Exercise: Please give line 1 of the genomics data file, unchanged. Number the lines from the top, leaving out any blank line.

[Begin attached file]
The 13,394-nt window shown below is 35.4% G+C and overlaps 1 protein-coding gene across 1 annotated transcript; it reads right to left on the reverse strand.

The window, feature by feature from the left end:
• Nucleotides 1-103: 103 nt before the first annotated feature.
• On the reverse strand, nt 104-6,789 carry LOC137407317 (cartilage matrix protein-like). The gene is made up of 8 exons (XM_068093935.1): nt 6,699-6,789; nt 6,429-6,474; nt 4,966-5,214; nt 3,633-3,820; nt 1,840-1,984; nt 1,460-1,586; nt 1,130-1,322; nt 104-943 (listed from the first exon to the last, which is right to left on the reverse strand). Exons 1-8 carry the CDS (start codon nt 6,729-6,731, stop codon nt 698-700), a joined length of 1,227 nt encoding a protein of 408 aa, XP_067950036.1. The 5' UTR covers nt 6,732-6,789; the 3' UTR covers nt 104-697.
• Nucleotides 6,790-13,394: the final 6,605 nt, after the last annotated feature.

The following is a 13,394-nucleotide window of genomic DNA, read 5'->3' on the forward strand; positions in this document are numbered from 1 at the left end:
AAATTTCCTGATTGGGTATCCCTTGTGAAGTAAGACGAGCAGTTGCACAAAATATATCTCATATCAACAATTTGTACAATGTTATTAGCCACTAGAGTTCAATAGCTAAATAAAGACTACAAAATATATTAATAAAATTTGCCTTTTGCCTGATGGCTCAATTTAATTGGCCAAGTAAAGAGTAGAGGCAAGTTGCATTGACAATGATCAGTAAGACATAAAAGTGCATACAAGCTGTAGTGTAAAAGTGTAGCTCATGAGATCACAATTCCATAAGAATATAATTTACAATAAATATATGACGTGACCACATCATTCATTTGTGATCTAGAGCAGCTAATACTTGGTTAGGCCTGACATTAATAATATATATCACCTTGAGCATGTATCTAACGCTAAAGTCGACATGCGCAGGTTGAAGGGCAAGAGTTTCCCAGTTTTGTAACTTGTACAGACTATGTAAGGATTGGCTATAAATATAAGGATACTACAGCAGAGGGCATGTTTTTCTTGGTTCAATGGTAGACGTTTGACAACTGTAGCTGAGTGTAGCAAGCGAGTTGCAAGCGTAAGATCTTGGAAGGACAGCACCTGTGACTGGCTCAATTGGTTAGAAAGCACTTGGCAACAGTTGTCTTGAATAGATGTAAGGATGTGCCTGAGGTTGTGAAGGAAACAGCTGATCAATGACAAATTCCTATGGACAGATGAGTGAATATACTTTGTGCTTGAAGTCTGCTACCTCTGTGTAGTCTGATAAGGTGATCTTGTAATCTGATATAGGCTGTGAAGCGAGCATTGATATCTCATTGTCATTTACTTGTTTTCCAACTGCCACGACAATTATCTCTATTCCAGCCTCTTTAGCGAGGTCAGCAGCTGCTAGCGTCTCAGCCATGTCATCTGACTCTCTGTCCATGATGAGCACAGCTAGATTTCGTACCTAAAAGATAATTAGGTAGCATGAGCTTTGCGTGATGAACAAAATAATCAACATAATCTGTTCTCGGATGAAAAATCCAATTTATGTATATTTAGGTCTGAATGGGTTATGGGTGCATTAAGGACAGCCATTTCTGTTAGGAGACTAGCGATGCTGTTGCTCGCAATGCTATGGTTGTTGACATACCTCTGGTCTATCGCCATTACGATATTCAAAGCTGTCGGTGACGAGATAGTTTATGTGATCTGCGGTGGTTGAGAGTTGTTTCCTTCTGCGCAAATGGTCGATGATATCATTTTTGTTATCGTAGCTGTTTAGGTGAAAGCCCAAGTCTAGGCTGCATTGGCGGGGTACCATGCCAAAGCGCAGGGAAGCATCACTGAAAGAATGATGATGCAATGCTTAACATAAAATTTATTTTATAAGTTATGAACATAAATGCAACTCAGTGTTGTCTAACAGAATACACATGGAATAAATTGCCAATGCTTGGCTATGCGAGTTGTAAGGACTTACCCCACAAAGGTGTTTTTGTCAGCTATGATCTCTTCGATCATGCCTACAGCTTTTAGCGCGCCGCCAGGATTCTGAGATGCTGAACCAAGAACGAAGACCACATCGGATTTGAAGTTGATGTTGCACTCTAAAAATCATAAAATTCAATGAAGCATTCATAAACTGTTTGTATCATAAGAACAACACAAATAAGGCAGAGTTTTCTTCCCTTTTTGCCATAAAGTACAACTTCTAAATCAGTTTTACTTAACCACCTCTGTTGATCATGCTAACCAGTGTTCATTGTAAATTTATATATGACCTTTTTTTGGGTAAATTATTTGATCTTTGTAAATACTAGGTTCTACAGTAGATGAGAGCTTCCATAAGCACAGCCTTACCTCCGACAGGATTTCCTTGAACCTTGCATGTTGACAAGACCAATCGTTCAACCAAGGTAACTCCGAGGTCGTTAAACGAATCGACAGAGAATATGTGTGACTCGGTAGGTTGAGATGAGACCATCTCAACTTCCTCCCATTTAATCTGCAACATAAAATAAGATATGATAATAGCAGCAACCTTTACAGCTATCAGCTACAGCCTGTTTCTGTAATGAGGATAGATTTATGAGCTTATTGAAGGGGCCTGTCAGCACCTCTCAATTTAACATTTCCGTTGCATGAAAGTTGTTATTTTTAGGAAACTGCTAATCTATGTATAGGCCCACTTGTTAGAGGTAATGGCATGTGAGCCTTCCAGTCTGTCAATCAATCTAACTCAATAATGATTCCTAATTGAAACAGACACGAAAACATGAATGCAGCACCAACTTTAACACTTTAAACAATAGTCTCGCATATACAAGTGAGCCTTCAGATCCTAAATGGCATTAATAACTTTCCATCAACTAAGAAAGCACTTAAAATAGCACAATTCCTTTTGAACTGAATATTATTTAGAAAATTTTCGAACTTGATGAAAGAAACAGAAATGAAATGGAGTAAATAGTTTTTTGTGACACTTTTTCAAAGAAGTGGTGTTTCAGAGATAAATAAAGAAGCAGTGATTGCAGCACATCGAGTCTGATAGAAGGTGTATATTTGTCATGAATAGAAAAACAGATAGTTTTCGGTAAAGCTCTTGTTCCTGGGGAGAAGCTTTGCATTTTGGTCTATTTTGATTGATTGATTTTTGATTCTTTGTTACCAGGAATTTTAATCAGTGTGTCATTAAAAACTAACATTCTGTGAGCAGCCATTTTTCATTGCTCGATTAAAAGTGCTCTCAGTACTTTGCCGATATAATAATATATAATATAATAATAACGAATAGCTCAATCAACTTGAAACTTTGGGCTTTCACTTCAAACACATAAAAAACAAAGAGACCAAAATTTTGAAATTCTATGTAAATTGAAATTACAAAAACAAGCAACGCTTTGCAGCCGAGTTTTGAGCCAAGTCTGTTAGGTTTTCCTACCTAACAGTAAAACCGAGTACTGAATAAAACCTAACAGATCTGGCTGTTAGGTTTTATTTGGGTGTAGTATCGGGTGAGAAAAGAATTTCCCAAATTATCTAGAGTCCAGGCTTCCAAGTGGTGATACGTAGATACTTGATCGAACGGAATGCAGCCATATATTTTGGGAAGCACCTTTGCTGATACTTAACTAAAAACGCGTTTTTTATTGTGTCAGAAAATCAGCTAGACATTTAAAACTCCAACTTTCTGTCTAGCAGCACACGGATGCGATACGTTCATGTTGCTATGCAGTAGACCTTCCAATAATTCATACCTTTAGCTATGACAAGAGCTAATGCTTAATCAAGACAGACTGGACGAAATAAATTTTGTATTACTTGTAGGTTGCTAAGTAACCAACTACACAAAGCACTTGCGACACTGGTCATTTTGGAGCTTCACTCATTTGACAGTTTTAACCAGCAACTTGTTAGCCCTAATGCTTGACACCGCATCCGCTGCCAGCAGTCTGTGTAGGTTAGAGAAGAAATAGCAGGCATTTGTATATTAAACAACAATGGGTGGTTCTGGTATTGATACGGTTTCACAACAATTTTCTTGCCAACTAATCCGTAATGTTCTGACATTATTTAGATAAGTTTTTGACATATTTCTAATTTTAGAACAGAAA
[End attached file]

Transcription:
The 13,394-nt window shown below is 35.4% G+C and overlaps 1 protein-coding gene across 1 annotated transcript; it reads right to left on the reverse strand.